Outdoor air pollution kills 3.7 million people across the world every year

Photo: Outdoor air pollution kills 3.7 million people across the world every year / Society

Leipzig, Germany, May 23
By Elchin Mehdiyev - Trend:

Outdoor air pollution kills 3.7 million people across the world every year, and causes health problems from asthma to heart disease for many more, according to the World Health Organization.

he announcement was made by José Ángel Gurría, Secretary-General of the Organization for Economic Co-operation and Development (OECD) as part of the International Transport Form 2014 being held in Leipzig, Germany.

He said this is costing OECD societies plus the People's Republic of China and India an estimated USD 3.5 trillion a year in terms of the value of lives lost and ill health, and the trend is rising.

"But how much of the cost of those deaths and health problems is due to pollution from cars, trucks and motorcycles on our roads?" he wondered, "Initial evidence suggests that in OECD countries, road transport is likely responsible for about half the USD 1.7 trillion total."
Gurria said air pollution in OECD countries has fallen in recent years, helped by tighter emission controls on vehicles, but has increased in China and India as rapid growth in traffic has outpaced the adoption of tighter emission limits.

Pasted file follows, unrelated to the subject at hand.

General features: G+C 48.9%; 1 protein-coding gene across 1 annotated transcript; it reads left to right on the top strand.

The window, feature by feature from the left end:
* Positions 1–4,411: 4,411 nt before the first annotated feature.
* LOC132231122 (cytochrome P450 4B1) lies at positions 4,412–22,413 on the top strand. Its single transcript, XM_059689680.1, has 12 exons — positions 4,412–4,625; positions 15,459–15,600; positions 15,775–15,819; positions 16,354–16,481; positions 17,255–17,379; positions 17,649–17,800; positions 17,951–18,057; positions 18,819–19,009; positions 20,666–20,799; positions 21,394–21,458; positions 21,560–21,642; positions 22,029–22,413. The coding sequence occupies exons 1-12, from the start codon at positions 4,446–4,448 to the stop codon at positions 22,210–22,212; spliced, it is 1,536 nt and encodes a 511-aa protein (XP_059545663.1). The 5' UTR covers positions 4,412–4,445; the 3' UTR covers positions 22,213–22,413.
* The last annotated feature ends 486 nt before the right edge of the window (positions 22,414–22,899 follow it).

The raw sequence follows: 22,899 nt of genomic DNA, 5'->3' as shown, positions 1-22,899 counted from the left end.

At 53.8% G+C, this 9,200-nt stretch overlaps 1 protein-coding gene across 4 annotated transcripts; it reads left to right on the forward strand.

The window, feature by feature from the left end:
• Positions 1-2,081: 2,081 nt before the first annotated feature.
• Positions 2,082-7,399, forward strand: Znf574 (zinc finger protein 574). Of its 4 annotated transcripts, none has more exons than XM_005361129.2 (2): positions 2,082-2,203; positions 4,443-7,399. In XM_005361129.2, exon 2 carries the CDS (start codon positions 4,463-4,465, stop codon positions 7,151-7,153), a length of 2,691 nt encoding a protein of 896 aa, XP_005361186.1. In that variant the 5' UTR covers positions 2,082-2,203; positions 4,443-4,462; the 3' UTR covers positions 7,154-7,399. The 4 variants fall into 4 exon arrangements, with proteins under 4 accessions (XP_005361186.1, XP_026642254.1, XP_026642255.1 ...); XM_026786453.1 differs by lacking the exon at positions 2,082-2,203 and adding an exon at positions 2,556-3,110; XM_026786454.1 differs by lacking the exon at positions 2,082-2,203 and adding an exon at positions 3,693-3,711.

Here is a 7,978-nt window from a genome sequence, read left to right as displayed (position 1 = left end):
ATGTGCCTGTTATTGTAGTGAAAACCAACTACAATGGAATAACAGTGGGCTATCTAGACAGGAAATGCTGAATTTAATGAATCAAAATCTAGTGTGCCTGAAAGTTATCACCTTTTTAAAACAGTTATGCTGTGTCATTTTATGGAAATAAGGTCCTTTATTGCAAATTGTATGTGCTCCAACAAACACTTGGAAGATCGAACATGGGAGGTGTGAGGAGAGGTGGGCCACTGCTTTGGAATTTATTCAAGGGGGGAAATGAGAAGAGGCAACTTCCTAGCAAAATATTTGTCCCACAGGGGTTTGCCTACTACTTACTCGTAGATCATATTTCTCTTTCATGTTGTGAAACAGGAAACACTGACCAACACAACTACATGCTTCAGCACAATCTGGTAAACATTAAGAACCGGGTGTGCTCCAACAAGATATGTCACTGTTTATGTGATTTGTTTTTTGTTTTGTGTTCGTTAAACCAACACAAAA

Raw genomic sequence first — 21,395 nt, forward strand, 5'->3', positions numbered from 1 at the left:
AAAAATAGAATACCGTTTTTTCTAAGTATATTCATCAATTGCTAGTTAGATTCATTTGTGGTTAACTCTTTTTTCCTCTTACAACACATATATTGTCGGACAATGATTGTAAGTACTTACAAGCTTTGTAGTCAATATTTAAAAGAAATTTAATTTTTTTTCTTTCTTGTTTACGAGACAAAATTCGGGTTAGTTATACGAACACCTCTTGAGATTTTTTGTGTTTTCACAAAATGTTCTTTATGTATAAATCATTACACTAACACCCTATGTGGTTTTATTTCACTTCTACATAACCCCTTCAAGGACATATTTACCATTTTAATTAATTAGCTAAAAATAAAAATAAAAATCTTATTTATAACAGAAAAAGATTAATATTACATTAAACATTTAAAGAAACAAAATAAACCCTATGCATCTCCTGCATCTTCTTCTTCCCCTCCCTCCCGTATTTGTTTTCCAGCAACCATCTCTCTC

He stressed over the five-year period from 2005 to 2010, there was an overall increase of about 4 percent in the number of premature deaths globally caused by outdoor air pollution - with an improvement in the OECD world being offset by a larger deterioration in the rest of the world:

"These figures, based on new technologies for measuring pollution and improved analysis of health data, are far higher than those from previous studies of premature death and illness from air pollution."

He stated that calculating the economic cost of these health impacts, and how much is due to air pollution from road transport, requires estimating the value of lost lives or lost quality of life in the case of illness.

Gurria said there is a standard method for calculating the cost of lost life, but not for loss of health. Hence this study adds to the mortality cost a 10 percent margin for loss of health (morbidity), based on the best available evidence in recent studies:

"It is now possible to give a better calculation of the health impacts of air pollution and of the associated economic cost.

Available evidence and methodology suggest that about 50 percent of that cost in OECD countries is specifically attributable to road transport, although more work needs to be done to provide a robust calculation for the road transport share".

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